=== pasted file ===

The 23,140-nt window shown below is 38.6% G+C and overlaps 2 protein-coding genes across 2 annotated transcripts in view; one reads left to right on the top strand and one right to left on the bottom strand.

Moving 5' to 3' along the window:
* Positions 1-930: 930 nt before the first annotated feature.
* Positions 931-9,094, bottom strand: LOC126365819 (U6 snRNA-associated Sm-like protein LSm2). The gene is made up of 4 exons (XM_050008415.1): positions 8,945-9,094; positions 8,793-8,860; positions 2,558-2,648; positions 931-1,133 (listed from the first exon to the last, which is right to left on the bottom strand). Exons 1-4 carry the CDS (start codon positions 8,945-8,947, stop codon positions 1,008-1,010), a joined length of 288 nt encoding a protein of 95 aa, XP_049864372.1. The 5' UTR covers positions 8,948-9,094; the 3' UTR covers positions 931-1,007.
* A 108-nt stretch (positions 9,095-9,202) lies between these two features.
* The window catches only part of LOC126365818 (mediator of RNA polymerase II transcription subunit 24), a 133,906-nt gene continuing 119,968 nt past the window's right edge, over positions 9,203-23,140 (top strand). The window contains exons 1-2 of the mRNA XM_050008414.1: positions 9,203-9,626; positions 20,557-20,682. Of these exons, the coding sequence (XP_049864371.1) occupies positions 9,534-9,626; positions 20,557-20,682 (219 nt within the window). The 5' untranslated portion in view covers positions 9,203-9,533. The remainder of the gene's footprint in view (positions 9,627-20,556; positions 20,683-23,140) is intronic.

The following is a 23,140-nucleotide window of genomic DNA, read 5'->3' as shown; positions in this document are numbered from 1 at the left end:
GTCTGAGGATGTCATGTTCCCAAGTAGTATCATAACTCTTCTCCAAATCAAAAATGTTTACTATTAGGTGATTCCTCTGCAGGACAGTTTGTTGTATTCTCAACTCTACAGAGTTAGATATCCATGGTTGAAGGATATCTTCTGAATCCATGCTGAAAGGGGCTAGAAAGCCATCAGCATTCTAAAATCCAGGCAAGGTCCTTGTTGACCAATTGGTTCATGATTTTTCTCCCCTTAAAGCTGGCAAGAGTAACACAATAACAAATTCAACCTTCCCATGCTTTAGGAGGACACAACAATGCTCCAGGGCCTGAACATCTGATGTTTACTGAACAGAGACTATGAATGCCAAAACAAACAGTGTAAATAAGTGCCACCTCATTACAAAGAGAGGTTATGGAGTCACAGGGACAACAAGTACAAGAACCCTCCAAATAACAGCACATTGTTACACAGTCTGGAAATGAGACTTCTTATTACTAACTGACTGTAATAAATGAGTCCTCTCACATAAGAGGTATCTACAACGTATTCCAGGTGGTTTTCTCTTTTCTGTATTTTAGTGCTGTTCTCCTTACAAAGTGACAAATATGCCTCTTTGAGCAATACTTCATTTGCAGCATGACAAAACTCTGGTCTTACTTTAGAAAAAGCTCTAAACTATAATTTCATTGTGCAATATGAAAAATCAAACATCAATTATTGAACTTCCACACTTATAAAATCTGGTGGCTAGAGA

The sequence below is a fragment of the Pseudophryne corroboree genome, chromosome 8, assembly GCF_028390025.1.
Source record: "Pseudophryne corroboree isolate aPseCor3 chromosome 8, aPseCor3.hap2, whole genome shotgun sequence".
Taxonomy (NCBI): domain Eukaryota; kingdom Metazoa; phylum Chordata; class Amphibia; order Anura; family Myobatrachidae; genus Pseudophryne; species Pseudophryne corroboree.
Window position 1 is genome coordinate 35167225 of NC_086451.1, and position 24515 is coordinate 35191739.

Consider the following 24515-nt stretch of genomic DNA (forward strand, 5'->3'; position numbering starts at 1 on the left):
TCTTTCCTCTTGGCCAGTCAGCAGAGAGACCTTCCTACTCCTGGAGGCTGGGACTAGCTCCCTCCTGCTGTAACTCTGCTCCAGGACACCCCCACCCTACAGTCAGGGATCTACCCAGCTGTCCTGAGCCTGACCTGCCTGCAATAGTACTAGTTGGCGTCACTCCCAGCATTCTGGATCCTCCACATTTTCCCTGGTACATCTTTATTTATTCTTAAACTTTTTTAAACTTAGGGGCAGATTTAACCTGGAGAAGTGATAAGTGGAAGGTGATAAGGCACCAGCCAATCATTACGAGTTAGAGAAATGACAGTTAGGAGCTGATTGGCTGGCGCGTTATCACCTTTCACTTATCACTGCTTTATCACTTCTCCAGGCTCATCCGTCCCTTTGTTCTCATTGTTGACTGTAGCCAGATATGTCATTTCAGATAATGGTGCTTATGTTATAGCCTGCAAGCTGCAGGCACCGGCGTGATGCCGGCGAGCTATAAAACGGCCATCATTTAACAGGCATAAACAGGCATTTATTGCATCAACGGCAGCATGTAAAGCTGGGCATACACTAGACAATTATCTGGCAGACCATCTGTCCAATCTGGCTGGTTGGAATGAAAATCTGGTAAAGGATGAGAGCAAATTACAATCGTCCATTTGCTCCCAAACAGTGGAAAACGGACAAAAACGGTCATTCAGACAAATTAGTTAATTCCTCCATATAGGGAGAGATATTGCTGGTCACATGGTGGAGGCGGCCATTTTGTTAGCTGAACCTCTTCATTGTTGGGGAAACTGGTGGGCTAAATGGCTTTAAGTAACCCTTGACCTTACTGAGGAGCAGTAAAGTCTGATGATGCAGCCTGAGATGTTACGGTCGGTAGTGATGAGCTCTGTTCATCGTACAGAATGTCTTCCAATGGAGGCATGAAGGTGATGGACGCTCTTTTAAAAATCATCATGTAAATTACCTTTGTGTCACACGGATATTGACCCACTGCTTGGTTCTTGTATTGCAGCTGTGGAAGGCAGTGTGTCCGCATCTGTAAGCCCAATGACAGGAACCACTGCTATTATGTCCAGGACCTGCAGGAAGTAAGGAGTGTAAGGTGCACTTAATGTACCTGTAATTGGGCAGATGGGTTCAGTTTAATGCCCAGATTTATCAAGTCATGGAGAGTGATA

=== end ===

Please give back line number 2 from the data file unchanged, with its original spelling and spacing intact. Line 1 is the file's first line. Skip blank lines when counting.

Moving 5' to 3' along the window: